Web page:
Ferdinand Georg Waldmüller

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For other people of the same name, see Waldmüller (disambiguation).
Ferdinand Georg Waldmüller—self-portrait (1828)

About this sound Ferdinand Georg Waldmüller  (15 January 1793 in Vienna – 23 August 1865 in Hinterbrühl, Austria) was an Austrian painter and writer. Waldmüller was one of the most important Austrian painters of the Biedermeier period.

Career[edit]

In 1807 Waldmüller attended the Academy of Fine Arts Vienna. He lived in Bratislava and, in 1811, he worked as a teacher of arts for the children of Count Gyulay in Croatia. He returned to the Academy of Vienna and studied portrait painting. In 1814 he married the singer Katharina Weidner, and subsequently went on tour with her, working as a set designer.[1]

In 1817 he returned to Vienna and spent much time copying the works of old masters and painting portraits, genre subjects, and still-life. In 1823 he made a portrait of Ludwig van Beethoven. Waldmüller later became interested in nature and started painting landscapes, which in their loving attention to detail illustrate Waldmuller's belief that the close study of nature should be the basis of painting. These are his most notable works, in which his sense of colour and knowledge of nature helped him to achieve masterly skill.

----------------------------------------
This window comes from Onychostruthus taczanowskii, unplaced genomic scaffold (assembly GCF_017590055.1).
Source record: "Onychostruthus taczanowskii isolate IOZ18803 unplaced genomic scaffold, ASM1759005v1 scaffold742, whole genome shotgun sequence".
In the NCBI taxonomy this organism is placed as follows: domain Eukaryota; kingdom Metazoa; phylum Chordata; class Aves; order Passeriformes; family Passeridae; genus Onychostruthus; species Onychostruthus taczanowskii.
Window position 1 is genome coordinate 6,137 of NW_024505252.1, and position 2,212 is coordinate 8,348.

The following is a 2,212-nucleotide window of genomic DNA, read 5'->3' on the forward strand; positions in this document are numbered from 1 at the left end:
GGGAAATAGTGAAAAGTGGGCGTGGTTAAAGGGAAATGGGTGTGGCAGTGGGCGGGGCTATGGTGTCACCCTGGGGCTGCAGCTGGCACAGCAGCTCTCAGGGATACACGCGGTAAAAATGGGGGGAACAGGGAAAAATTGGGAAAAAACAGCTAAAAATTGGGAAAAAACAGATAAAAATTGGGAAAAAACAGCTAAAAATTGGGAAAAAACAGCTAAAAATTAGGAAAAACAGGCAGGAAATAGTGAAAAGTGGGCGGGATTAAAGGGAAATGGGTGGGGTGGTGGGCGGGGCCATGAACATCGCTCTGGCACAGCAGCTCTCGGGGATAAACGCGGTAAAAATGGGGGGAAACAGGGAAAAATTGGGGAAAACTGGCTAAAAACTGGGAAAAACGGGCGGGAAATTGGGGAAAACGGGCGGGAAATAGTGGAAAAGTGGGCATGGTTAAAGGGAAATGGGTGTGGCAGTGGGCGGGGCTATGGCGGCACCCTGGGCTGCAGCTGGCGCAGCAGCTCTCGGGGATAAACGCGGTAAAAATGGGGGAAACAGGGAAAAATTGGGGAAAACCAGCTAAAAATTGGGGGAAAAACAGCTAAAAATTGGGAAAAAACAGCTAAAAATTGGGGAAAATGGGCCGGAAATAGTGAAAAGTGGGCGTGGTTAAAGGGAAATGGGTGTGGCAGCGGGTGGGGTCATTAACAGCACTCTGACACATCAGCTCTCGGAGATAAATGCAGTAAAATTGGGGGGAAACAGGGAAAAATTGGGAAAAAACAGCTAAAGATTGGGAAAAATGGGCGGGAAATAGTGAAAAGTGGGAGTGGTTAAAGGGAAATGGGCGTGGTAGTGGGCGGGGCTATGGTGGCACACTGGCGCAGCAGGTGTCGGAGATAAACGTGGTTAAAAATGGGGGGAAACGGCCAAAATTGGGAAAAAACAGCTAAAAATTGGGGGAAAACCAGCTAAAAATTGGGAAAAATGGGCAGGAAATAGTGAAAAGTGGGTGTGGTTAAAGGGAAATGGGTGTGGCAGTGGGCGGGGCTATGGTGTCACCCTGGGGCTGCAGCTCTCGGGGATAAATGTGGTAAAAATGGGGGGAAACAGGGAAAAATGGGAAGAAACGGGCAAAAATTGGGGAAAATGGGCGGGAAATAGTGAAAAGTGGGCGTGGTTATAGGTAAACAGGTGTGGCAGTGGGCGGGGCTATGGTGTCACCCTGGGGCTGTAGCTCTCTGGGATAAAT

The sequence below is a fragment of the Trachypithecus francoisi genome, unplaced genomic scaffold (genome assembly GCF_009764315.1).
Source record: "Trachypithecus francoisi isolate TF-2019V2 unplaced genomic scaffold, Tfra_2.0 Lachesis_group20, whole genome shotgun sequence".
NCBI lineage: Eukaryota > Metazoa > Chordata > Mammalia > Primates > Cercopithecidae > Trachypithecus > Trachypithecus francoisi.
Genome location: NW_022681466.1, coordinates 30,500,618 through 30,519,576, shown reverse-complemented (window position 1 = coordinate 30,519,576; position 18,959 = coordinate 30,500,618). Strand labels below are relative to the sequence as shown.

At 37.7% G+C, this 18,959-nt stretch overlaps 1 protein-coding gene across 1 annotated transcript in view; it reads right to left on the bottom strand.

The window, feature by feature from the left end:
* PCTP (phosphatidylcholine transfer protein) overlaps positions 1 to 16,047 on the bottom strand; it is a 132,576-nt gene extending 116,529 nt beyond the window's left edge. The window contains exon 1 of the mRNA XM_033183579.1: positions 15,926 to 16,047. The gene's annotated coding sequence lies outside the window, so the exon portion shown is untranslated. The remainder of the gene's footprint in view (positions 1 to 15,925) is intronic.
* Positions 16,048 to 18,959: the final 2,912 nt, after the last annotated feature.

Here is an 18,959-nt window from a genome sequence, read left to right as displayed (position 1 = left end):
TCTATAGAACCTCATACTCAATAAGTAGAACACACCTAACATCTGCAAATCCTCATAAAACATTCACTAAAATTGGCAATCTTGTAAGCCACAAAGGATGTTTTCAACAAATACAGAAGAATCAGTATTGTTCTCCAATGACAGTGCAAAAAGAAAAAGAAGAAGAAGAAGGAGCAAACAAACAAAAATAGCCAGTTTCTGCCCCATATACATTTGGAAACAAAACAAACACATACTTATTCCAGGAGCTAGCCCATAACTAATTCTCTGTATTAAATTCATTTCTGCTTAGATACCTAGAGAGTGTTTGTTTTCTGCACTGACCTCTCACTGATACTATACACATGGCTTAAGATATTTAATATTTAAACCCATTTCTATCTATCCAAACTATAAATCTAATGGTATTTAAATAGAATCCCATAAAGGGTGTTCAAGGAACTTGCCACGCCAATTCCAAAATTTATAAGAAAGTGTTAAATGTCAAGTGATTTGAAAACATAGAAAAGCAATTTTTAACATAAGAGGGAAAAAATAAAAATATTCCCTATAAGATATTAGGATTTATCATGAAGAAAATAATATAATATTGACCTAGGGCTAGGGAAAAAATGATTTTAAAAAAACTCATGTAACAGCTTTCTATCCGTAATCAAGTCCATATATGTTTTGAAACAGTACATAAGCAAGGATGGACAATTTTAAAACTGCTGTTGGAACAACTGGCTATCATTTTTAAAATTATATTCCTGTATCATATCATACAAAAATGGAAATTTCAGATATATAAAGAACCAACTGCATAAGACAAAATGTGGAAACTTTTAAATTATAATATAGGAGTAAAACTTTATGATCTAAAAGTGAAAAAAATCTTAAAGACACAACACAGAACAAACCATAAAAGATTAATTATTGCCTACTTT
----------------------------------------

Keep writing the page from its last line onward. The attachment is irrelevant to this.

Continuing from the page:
In 1819 he became professor at the Academy of Fine Arts Vienna, but was in disputes with the Viennese establishment, most notably for his comments on the system of the academy, where he wanted to establish a focus of the study on nature. His views were in opposition to the official doctrines of ideal art promulgated by the Vienna Academy, and after he had published his works on art education, he was forced to retire in 1857. By 1863. He had been accepted back into the art circles of Vienna, and was knighted in 1865.[1]

Ferdinand Georg Waldmüller was one of the most important Austrian painters of the Biedermeier period.[2] Whether it was the conquest of the landscape and thus the convincing rendering of closeness or distance, the accurate characterisation of the human face, the detailed and refined description of textures, or the depiction of rural everyday life: his works – brilliant, explanatory, moralising, and socially critical – influenced a whole generation of artists. Being an advocate of natural observation and plein air painting, as well as a critic of academic painting, Waldmüller was far ahead of his time.

Waldmuller died on 23 August 1865 in Hinterbrühl, Austria.

Gallery[edit]

References[edit]

  1. ^ a b Richard Rhoda Fine Art, Ferdinand Georg Waldmüller, (accessed 22-07-2014)
  2. ^ "Ferdinand Georg Waldmuller Bibliography". Retrieved 7 December 2012. 

External links[edit]